I urge all parents to have their children vaccinated with the MMR (measles, mumps and rubella) vaccine.
Wait a minute, isn't that the inoculation that causes autism? No, it does not, but there is an unfortunate story behind that belief.
In 1998, a team of British physicians led by Andrew Wakefield associated MMR with autism in an article in Lancet, the major British medical journal. The American Journal of Gastroenterology then published Wakefield's follow-up article.
The response to this publication was, as you might expect, widespread panic. News spread rapidly and many parents refused to have their children inoculated. This led to a rise in the number of measles cases.
Isn't measles just one of those brief episode childhood diseases?
Hardly. Each year worldwide an estimated half-million people, mostly children, die of this highly contagious disease. A 1989-1991 epidemic in this country led to 132 deaths.
A follow-up study in 2004 by other researchers failed to confirm Wakefield's results and that same year British newspaper reporter Brian Deer identified serious problems with Wakefield's work. Deer found that several of the 12 children in Wakefield's study had been recruited by a lawyer who was preparing a suit against MMR manufacturers and that litigation lawyers had not only supported Wakefield's research but they had paid him personally more than $600,000.
British television broadcast a documentary based on Deer's claims, including two additional disclosures: No measles virus had been found in any of Wakefield's subjects and Wakefield was seeking a patent for his own competing vaccine.
Wakefield promptly sued the television station for libel.
That just made things worse. The TV lawyers countered that Wakefield had dishonestly and irresponsibly spread fear that the MMR vaccine might cause autism in some children, "even though he knew that his own laboratory's tests dramatically contradicted his claims," and that he had been unremittingly evasive and dishonest as a coverup.
As the court case dragged on, the United Kingdom General Medical Council examined professional misconduct charges against Wakefield and two of his co-authors of the Lancet paper. In January 2010, the council ruled against Wakefield on all issues, stating that he had "failed in his duties as a responsible consultant," acted against the interests of his patients and acted "dishonestly and irresponsibly" in his research. Five months later, Wakefield's and co-author John Walker-Smith's licenses to practice medicine in the United Kingdom were rescinded.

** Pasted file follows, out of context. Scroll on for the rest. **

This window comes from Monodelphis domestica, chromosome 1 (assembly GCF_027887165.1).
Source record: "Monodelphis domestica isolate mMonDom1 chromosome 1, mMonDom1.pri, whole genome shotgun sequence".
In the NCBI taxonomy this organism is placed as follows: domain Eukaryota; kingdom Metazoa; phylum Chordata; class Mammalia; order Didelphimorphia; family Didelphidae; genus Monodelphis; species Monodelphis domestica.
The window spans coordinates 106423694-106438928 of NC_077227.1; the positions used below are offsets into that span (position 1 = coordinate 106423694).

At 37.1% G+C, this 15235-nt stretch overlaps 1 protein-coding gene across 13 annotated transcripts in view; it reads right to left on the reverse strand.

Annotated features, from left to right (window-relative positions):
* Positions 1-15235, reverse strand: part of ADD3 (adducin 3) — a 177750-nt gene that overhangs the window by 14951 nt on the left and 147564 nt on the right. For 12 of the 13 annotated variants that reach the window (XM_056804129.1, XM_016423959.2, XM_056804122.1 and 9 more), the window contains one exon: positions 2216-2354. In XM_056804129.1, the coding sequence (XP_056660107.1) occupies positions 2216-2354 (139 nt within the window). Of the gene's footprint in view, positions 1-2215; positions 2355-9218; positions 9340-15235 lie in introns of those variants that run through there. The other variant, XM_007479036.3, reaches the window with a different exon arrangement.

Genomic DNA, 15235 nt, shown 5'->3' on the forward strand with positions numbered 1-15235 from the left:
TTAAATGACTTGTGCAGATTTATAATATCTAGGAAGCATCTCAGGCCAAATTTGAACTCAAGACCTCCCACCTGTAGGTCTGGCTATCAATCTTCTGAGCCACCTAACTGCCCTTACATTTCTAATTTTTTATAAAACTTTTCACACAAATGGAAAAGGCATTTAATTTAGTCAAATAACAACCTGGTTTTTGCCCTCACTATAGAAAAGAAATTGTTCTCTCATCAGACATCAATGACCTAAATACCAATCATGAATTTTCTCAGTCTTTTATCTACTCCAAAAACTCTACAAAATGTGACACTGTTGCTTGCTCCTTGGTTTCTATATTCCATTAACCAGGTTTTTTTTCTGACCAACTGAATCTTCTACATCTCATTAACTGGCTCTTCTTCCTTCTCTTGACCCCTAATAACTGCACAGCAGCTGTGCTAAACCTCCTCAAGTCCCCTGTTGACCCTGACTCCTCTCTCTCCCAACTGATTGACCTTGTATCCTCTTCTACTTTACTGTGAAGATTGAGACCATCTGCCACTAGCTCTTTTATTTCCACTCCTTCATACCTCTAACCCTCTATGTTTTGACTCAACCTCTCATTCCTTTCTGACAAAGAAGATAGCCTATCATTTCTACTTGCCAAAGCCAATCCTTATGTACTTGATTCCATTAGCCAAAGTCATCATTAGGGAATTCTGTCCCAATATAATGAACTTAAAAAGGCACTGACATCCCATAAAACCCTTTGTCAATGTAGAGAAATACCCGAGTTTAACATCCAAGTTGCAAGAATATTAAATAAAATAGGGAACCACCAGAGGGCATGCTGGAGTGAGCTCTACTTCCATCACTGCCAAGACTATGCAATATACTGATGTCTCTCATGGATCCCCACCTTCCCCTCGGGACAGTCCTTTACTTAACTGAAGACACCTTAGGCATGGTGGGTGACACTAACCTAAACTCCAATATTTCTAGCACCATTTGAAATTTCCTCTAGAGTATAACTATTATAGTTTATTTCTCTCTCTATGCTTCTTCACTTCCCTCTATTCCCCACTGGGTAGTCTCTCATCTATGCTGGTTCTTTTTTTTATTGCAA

Meanwhile, the journals withdrew support of Wakefield's articles and an investigation into his other publications was initiated. Ten of his co-authors withdrew their support of his findings. Forced by the mounting evidence against him to withdraw his libel suit, Wakefield was ordered by the court to pay the defendant's legal costs.
Just days ago, a British Medical Journal editorial stated, "Clear evidence of falsification of data should now close the door on this damaging vaccine scare. Who perpetrated this fraud? There is no doubt that it was Wakefield."
Will the evidence correct this situation? I think not. Anyone suffering seeks a cause. When I was hospitalized as a child, I asked my roommate, a polio patient, if he knew what caused his affliction. "I ate green apples," he told me. The association of the MMR vaccine with autism is of the same category. Proximity does not indicate causality.
There are rare reactions to vaccines (they are listed on the Centers for Disease Control website), but the alternative, not being vaccinated, represents a far more serious threat.
Please protect your children with this vaccine.